My oldest daughter was born at 4:31 a.m. Exhausted and bleary-eyed from a long labor, I was unaware of most of my surroundings. But one thing is still detailed and clear in my memory — holding my girl for the first time. As I stroked her dark hair and traced her perfectly tiny features, she melted into me, knowing she belonged in my arms.
That baby is graduating from high school this spring and she passed me in height and shoe size a while ago, but sometimes she still needs a tight hug from her mama. No matter how old she gets, she knows she’s always welcome in my arms because she’s mine. She belongs.
Humans are made with a need to belong, and appropriate physical contact with other people is critical to our sense of relationship and wellbeing. Studies have shown the negative effects of a lack of safe touch, which range from developmental and emotional issues to an increased susceptibility to disease.
So imagine living under a law that not only pushed you to the margins of society but also made physical contact with you taboo.
In Leviticus, the Israelites were wandering in the desert after 400 years of captivity in Egypt trying to gain a sense of their national identity. More than anything, they needed to know that they were supposed to be different than the surrounding nations — set apart for their God. So God directed Moses to lay out a detailed set of rules for the Israelites governing everything from worship practices to healthcare.
By the time Jesus arrived on the scene, over a thousand years of tradition had shaped the culture, dividing nearly everything and everyone into categories of “clean” and “unclean.”
Jesus studied the law. He knew the command in Leviticus 13:45-46: People with serious skin conditions had to tear their clothing, leave their hair uncombed, call out to warn people of their approach and “live in isolation outside the camp” (NLT). He knew that women with bleeding disorders were considered contaminated (Leviticus 15:25). And he also knew that contact with anyone “unclean” would ceremonially contaminate him too, preventing him from participating in worship at the temple for a time.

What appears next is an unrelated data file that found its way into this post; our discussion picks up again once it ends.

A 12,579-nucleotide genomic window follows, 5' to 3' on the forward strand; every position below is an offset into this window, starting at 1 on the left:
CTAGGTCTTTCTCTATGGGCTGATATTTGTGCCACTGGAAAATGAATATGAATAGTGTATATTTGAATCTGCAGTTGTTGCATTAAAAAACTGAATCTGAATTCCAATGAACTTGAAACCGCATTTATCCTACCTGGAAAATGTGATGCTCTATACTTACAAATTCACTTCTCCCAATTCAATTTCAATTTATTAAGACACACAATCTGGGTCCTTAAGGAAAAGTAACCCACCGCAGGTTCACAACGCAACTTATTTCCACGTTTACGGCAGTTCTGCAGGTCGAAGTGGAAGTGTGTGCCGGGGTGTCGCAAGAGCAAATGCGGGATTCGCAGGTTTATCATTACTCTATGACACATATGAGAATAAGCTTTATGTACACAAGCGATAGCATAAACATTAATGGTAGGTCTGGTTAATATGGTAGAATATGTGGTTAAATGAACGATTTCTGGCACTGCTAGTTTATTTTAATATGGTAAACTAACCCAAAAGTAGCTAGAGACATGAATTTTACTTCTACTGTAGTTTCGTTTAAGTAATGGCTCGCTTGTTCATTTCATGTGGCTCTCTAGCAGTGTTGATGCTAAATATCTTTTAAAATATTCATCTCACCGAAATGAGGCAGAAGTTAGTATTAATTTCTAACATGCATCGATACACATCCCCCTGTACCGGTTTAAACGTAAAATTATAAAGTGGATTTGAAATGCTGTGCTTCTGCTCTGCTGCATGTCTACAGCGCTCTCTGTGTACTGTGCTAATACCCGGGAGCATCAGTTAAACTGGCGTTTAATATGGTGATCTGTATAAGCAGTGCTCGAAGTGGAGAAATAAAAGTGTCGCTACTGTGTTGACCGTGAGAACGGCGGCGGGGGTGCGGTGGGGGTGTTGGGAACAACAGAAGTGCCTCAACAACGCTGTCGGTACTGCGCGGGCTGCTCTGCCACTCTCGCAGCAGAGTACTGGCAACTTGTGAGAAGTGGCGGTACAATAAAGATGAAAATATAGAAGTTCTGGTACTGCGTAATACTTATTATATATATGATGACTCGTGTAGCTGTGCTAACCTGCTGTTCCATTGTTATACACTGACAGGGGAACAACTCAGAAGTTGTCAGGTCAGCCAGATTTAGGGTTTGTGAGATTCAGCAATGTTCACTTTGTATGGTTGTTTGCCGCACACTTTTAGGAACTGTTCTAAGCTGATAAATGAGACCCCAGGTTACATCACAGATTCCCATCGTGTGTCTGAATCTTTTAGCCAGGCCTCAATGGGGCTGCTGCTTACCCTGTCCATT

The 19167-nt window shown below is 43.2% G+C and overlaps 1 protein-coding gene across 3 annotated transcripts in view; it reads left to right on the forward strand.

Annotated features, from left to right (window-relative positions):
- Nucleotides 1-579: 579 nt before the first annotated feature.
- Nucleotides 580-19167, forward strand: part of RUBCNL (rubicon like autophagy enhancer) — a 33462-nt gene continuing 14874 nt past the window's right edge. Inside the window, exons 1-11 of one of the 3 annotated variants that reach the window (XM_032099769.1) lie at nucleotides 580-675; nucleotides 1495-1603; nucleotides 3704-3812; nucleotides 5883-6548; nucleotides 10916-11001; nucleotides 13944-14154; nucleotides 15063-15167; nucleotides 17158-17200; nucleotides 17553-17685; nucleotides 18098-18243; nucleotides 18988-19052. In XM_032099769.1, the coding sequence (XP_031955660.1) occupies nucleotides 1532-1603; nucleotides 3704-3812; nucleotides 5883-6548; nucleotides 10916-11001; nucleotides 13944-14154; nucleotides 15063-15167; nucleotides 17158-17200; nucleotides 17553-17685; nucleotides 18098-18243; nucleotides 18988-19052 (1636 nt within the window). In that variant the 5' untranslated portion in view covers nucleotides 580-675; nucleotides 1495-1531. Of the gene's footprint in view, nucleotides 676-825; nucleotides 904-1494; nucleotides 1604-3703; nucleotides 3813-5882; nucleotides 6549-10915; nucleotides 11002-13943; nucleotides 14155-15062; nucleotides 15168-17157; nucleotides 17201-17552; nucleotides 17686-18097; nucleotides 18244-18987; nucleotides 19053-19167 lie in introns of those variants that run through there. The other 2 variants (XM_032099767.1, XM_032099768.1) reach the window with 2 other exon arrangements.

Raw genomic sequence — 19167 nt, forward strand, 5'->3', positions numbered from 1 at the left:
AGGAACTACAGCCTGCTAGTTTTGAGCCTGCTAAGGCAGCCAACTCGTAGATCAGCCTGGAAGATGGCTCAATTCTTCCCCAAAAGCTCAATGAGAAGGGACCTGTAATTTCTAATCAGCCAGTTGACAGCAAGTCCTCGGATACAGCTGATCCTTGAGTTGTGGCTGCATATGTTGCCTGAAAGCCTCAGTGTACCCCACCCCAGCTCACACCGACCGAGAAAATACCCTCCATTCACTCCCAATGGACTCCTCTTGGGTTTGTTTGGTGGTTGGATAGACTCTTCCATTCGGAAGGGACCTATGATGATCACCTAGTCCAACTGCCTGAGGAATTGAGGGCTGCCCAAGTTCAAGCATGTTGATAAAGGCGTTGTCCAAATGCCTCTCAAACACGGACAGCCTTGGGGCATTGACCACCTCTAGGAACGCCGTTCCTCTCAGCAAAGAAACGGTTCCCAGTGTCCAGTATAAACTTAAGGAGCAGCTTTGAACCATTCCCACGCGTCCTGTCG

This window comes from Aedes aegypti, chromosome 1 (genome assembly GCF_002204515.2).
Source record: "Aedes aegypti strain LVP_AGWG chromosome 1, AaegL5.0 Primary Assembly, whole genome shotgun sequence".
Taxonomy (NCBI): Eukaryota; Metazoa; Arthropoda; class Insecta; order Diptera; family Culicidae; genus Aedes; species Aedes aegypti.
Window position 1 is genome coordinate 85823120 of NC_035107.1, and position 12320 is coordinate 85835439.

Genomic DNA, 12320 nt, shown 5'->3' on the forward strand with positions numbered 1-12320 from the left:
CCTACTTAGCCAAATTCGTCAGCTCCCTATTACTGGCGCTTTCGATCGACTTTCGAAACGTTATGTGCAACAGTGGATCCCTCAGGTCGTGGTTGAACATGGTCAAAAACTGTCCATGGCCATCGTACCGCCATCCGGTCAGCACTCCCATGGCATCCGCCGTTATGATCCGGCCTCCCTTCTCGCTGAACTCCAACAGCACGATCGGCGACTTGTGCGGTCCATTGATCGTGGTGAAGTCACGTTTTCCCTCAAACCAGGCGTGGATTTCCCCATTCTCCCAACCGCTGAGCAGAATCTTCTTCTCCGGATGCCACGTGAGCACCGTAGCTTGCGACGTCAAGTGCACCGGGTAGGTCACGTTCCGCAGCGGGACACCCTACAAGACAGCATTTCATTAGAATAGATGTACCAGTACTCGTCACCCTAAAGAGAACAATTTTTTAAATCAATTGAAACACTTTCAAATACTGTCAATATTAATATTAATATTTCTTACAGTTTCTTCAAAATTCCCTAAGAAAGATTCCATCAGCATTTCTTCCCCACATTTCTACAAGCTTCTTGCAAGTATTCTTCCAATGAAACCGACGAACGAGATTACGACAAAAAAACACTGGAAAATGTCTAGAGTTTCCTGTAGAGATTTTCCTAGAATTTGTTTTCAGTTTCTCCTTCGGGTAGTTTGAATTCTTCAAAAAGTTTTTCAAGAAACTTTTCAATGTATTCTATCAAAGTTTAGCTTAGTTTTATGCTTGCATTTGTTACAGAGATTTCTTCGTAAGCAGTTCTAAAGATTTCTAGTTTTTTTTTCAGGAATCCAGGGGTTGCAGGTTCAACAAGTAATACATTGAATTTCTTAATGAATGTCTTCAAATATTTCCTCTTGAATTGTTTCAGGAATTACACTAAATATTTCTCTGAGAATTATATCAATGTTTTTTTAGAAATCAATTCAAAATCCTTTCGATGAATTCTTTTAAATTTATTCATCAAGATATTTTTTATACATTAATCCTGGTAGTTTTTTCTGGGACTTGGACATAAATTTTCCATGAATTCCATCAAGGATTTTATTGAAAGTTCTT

Jesus understood that people expected him to avoid those they believed didn’t belong.
But he had his own plan.
Near the beginning of his public ministry, Jesus had an encounter with someone that must have raised some eyebrows:
The man’s agony was obvious as he laid face-first on the ground — not just physical pain, but emotional as well. The man said, “If you are willing” (emphasis mine). He didn’t assume Jesus would want to help him; after all, this man was a leper, an outcast and a risk to everyone around him.
What must have he been thinking as he waited for Jesus to respond?
Jesus could have simply spoken aloud and healed the man’s leprosy, restoring the his health and place in the community. Instead, Jesus laid his hand on the man while his skin was still diseased, communicating two astonishing truths to everyone: Jesus couldn’t be contaminated, because he was the source of cleansing and wholeness, and he accepted the man while he was still a leper.
The Bleeding Woman
Just a few chapters later in Luke, Jesus once again pushed social boundaries in his response to someone: